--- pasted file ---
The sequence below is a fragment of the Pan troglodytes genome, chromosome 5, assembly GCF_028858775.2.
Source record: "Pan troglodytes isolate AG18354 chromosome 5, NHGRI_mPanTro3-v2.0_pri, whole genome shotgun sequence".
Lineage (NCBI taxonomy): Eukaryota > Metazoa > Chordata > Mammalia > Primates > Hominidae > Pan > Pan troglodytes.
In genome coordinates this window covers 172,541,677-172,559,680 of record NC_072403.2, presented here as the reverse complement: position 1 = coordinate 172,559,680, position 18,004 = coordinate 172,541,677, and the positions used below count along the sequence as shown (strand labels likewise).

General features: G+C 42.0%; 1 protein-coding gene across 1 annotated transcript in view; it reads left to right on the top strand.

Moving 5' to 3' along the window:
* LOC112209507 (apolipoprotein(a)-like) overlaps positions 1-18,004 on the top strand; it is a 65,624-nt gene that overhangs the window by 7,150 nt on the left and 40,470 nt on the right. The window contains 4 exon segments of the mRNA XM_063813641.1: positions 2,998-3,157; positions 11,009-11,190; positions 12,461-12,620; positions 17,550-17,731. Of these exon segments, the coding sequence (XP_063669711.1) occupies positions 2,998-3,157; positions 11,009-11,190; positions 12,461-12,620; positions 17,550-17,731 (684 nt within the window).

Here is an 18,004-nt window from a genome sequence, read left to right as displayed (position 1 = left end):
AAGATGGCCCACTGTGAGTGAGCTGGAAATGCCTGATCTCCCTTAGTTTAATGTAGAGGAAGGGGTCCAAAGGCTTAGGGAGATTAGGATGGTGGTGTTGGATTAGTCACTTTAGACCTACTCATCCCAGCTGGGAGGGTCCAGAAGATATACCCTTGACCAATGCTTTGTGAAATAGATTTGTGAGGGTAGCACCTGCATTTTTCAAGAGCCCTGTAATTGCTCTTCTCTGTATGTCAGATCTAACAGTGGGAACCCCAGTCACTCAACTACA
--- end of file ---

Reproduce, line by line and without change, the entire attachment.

The sequence below is a fragment of the Pan troglodytes genome, chromosome 5, assembly GCF_028858775.2.
Source record: "Pan troglodytes isolate AG18354 chromosome 5, NHGRI_mPanTro3-v2.0_pri, whole genome shotgun sequence".
Lineage (NCBI taxonomy): Eukaryota > Metazoa > Chordata > Mammalia > Primates > Hominidae > Pan > Pan troglodytes.
In genome coordinates this window covers 172,541,677-172,559,680 of record NC_072403.2, presented here as the reverse complement: position 1 = coordinate 172,559,680, position 18,004 = coordinate 172,541,677, and the positions used below count along the sequence as shown (strand labels likewise).

General features: G+C 42.0%; 1 protein-coding gene across 1 annotated transcript in view; it reads left to right on the top strand.

Moving 5' to 3' along the window:
* LOC112209507 (apolipoprotein(a)-like) overlaps positions 1-18,004 on the top strand; it is a 65,624-nt gene that overhangs the window by 7,150 nt on the left and 40,470 nt on the right. The window contains 4 exon segments of the mRNA XM_063813641.1: positions 2,998-3,157; positions 11,009-11,190; positions 12,461-12,620; positions 17,550-17,731. Of these exon segments, the coding sequence (XP_063669711.1) occupies positions 2,998-3,157; positions 11,009-11,190; positions 12,461-12,620; positions 17,550-17,731 (684 nt within the window).

Here is an 18,004-nt window from a genome sequence, read left to right as displayed (position 1 = left end):
AAGATGGCCCACTGTGAGTGAGCTGGAAATGCCTGATCTCCCTTAGTTTAATGTAGAGGAAGGGGTCCAAAGGCTTAGGGAGATTAGGATGGTGGTGTTGGATTAGTCACTTTAGACCTACTCATCCCAGCTGGGAGGGTCCAGAAGATATACCCTTGACCAATGCTTTGTGAAATAGATTTGTGAGGGTAGCACCTGCATTTTTCAAGAGCCCTGTAATTGCTCTTCTCTGTATGTCAGATCTAACAGTGGGAACCCCAGTCACTCAACTACA